A candle mold is provided which includes a barrel open at each end which has a flexible end cap over one end with an end former plate interiorly of the cap at the end of the barrel. The end cap has a hole in the center for gripping engagement of a wick which extends through a hole in the plate to the other end of the barrel where it is retained by a wick holder.

The principal object of the invention is to provide a candle mold that is simple to construct and to use.

A further object of the invention is to provide a candle mold that will produce a variety of candle designs by variation of the end former plate.

A further object of the invention is to provide a candle mold that is durable.

A further object of the invention is to provide a candle mold that is safe to use.

A further object of the invention is to provide a candle mold that is inexpensive to manufacture.

Other objects and advantageous features of the invention will be apparent from the description and claims.


The nature and characteristic features of the invention will be more readily understood from the following description taken in connection with the accompanying drawings forming part hereof, in which:

FIG. 1 is an isometric view of a candle produced with the apparatus of my invention;

FIG. 2 is an isometric view of the candle mold;

FIG. 3 is a vertical sectional view of the candle mold taken approximately on the line 3--3 of FIG. 2;

FIG. 4 is an isometric view of one end former plate used in connection with the invention; and

FIG. 5 is an isometric view of a different end former plate used in connection with the invention.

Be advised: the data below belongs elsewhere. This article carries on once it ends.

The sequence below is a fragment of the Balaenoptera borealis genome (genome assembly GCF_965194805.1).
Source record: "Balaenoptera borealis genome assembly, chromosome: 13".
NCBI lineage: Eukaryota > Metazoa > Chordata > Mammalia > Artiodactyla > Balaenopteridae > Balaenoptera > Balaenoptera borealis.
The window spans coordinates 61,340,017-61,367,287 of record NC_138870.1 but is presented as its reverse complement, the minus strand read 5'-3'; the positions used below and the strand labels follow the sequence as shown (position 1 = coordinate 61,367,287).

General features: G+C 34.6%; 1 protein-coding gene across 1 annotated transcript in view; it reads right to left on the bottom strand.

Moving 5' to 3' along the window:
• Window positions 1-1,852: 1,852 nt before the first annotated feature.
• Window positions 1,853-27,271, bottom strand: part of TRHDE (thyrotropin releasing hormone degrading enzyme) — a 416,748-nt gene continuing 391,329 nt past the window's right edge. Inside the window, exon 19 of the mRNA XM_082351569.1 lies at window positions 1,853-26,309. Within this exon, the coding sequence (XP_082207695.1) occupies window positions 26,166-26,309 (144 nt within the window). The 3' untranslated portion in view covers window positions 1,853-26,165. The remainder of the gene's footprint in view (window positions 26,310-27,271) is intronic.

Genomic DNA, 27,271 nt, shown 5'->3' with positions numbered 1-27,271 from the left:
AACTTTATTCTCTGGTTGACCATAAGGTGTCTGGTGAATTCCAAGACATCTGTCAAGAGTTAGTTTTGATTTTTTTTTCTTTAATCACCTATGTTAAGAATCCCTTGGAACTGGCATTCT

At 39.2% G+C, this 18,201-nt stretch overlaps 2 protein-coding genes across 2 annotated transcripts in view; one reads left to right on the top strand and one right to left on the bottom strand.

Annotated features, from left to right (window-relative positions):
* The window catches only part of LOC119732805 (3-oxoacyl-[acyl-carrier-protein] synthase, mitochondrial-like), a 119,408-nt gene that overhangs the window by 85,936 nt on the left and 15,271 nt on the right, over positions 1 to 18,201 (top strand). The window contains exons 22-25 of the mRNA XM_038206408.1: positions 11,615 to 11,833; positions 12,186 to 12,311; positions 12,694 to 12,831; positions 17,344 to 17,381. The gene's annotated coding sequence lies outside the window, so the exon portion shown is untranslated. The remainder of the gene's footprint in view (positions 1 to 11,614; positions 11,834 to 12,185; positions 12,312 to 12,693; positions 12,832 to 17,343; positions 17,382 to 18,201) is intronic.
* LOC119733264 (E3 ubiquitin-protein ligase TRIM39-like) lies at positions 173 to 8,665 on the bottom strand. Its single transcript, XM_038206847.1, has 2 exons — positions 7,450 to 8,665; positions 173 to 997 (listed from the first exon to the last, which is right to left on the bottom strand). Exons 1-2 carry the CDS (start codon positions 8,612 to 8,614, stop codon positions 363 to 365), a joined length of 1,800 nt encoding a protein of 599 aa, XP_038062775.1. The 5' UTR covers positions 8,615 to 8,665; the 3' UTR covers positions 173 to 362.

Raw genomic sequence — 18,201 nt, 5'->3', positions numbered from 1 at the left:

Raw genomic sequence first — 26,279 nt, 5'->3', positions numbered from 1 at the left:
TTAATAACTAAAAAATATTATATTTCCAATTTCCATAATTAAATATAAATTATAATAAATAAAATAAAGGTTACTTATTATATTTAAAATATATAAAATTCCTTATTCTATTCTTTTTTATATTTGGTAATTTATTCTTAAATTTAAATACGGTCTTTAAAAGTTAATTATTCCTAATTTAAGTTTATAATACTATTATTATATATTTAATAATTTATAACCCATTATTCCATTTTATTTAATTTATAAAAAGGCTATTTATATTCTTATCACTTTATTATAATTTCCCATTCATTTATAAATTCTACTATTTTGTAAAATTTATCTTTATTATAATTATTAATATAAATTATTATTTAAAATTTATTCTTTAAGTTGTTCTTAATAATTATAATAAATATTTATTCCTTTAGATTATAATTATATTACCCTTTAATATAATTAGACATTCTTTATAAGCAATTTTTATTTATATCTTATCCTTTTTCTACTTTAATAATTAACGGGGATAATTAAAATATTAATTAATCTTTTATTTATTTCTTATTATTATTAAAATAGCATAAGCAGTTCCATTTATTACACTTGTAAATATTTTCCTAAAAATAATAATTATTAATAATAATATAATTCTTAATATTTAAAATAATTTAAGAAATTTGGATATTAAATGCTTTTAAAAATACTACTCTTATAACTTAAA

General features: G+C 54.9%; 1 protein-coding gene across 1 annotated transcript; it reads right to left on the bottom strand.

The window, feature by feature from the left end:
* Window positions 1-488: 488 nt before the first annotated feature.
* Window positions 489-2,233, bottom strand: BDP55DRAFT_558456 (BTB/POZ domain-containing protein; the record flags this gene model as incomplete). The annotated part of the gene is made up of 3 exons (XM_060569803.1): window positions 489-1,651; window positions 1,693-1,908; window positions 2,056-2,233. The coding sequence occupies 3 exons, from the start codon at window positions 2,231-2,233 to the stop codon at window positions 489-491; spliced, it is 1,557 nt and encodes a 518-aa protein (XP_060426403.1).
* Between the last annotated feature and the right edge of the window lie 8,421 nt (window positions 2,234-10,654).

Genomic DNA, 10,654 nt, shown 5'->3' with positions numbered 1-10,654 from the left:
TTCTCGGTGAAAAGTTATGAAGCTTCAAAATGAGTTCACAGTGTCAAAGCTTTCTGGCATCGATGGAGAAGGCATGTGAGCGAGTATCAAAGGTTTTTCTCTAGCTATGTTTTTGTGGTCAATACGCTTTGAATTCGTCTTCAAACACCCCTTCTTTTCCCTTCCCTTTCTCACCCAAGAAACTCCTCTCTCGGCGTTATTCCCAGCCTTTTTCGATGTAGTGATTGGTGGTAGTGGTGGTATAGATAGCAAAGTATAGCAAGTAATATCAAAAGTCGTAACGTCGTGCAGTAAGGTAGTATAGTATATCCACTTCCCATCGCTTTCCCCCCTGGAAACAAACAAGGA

It should, of course, be understood that the description and drawings herein are illustrative merely and that various modifications and changes can be made in the structure disclosed without departing from the spirit of the invention.

Like numerals refer to like parts throughout the several views.


Referring now more particularly to the drawings, a preferred embodiment of the candle mold is shown which includes a barrel or tube 10 shown as circular but which could be square, triangular or other suitable cross sectional shape for candles. The tube 10 is illustrated as preferably being made of transparent acrylic plastic but could be of metal or of opaque plastic. The transparent wall, if used, permits observing the filling operation.

The tube 10 is open at both ends and as is provided with an end former plate 12 closing one end which plate is circular, of a diameter substantially corresponding to the outside diameter of the tube 10 and is provided with a central cylindrical raised portion 14. The plate 12 has a circumferential edge 15 which has a slight bevel facing away from the tube 10 which it engages. The plate 12 can be of any desired design either raised or in relief for shaping the end of the candle as is more clearly shown in FIG. 4.

A plate 12a is shown in FIG. 5 which has a floral design 14a.

The plates 12 and 12a have a hole 21 in the center thereof which permits a wick 22 to be passed therethrough. The wick 22 can be of any suitable type such as braided string or wire as desired.

The plate 12 or 12a is retained against the tube 10 by a flexible end closure cap 23 which has a base portion 24 and vertical flange 25 extending upwardly therefrom for engagement with the outside of the tube 10.

The flange 25 preferably tapers inwardly as it rises to provide gripping pressure on the tube 10.

The base 24 has a small hole 26 therein for sliding retention of the wick 22. The closure cap 23 can be made of any suitable flexible plastic material such as natural or synthetic rubber with the properties of wick retention, resistance to heat and non-adherence to wax.